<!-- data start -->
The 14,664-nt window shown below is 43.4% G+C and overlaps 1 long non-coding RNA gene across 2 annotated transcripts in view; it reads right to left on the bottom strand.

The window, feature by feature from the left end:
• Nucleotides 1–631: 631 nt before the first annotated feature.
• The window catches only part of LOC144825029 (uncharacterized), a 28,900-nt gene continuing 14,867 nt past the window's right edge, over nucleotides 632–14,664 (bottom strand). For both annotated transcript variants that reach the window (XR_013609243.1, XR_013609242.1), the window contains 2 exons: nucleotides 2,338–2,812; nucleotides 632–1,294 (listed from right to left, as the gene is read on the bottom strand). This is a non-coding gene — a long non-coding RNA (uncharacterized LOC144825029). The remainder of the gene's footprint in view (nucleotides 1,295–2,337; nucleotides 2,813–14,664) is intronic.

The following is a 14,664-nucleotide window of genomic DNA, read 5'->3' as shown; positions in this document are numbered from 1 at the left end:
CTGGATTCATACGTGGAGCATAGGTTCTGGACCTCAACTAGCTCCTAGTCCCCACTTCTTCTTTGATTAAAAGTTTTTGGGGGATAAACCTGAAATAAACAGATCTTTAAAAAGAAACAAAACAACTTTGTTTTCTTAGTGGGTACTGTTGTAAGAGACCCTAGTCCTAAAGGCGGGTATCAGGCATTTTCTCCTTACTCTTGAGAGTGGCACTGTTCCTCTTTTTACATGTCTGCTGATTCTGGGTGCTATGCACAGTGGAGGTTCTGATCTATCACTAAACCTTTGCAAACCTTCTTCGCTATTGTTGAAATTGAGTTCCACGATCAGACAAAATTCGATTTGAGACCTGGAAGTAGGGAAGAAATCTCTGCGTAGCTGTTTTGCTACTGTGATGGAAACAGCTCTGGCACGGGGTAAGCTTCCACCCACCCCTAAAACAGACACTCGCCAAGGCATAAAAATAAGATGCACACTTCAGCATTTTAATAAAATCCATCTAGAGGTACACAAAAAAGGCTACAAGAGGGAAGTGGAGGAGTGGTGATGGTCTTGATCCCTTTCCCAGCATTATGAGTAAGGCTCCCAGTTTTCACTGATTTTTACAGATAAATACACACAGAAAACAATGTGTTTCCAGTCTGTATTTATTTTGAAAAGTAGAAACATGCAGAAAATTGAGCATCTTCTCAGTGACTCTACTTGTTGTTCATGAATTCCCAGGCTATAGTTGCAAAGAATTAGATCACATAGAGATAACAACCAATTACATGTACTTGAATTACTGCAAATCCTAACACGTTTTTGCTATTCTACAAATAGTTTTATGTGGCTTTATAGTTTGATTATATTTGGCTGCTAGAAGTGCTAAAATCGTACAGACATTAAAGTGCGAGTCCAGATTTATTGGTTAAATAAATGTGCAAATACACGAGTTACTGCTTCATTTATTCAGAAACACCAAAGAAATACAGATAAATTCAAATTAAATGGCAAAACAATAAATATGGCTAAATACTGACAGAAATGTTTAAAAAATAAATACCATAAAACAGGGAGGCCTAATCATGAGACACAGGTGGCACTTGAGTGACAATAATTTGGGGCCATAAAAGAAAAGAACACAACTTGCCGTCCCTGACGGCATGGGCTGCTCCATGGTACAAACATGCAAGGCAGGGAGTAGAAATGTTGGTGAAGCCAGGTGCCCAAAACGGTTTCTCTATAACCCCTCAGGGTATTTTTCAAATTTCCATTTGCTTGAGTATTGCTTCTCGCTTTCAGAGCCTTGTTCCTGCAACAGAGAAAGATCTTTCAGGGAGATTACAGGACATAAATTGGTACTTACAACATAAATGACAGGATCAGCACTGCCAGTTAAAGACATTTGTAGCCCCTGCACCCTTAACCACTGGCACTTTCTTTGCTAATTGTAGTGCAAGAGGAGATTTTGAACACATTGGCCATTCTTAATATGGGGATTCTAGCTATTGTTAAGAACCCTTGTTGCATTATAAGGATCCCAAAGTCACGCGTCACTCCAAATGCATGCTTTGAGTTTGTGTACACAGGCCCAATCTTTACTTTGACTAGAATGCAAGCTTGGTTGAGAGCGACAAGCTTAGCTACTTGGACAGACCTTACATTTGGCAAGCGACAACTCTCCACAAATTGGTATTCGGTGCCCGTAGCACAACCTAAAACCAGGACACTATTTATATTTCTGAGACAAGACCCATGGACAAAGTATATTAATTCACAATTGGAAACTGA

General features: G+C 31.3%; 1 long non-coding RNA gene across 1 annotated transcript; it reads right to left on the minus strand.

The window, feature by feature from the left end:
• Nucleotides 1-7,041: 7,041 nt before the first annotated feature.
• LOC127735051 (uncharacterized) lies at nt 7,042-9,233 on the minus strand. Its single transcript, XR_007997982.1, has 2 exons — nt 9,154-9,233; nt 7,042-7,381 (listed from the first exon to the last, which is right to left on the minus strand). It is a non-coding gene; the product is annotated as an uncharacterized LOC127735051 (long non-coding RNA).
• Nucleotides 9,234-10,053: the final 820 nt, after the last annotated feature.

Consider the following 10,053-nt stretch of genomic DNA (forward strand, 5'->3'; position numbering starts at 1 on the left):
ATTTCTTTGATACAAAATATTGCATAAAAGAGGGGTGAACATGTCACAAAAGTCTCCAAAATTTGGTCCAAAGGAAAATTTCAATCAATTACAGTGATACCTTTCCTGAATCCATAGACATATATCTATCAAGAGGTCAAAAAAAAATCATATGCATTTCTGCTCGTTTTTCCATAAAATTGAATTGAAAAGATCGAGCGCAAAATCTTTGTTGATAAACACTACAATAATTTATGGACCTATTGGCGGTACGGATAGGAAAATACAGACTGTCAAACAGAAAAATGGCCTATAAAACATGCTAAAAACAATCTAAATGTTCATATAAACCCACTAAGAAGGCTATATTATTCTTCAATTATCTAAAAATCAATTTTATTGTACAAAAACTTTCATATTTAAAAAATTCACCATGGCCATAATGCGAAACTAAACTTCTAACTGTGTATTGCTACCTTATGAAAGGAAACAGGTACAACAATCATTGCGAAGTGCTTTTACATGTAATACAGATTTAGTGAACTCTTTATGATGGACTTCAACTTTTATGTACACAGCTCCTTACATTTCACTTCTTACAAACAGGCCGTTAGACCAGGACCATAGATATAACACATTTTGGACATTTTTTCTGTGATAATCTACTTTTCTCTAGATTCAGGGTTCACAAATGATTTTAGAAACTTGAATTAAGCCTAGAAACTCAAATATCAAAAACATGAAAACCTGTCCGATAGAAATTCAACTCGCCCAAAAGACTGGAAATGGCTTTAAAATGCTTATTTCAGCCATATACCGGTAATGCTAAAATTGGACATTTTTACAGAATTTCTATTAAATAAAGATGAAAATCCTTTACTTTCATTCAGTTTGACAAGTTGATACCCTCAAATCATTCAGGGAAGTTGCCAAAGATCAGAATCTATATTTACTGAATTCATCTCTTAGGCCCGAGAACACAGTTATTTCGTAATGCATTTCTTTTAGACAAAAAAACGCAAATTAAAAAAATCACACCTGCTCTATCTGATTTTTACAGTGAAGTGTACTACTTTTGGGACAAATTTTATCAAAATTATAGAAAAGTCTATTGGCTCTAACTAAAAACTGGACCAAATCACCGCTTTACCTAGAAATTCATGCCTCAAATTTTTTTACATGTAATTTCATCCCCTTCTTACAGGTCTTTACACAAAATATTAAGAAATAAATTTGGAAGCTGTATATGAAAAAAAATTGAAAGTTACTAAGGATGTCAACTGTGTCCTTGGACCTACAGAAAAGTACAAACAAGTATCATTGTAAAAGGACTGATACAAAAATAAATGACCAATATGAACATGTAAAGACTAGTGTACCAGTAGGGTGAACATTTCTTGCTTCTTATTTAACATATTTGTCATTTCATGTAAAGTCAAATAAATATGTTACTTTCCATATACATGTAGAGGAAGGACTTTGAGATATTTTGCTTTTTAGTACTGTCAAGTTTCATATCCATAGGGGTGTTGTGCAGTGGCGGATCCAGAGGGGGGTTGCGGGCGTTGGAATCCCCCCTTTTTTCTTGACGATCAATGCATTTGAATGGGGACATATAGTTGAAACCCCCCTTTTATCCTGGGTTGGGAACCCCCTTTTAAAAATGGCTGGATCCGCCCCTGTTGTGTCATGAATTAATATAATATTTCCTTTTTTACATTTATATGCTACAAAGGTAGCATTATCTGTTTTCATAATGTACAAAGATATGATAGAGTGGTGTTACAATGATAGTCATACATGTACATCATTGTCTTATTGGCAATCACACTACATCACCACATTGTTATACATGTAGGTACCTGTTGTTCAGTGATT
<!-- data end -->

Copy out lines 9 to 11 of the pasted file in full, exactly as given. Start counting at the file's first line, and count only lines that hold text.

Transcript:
• Nucleotides 1-7,041: 7,041 nt before the first annotated feature.
• LOC127735051 (uncharacterized) lies at nt 7,042-9,233 on the minus strand. Its single transcript, XR_007997982.1, has 2 exons — nt 9,154-9,233; nt 7,042-7,381 (listed from the first exon to the last, which is right to left on the minus strand). It is a non-coding gene; the product is annotated as an uncharacterized LOC127735051 (long non-coding RNA).
• Nucleotides 9,234-10,053: the final 820 nt, after the last annotated feature.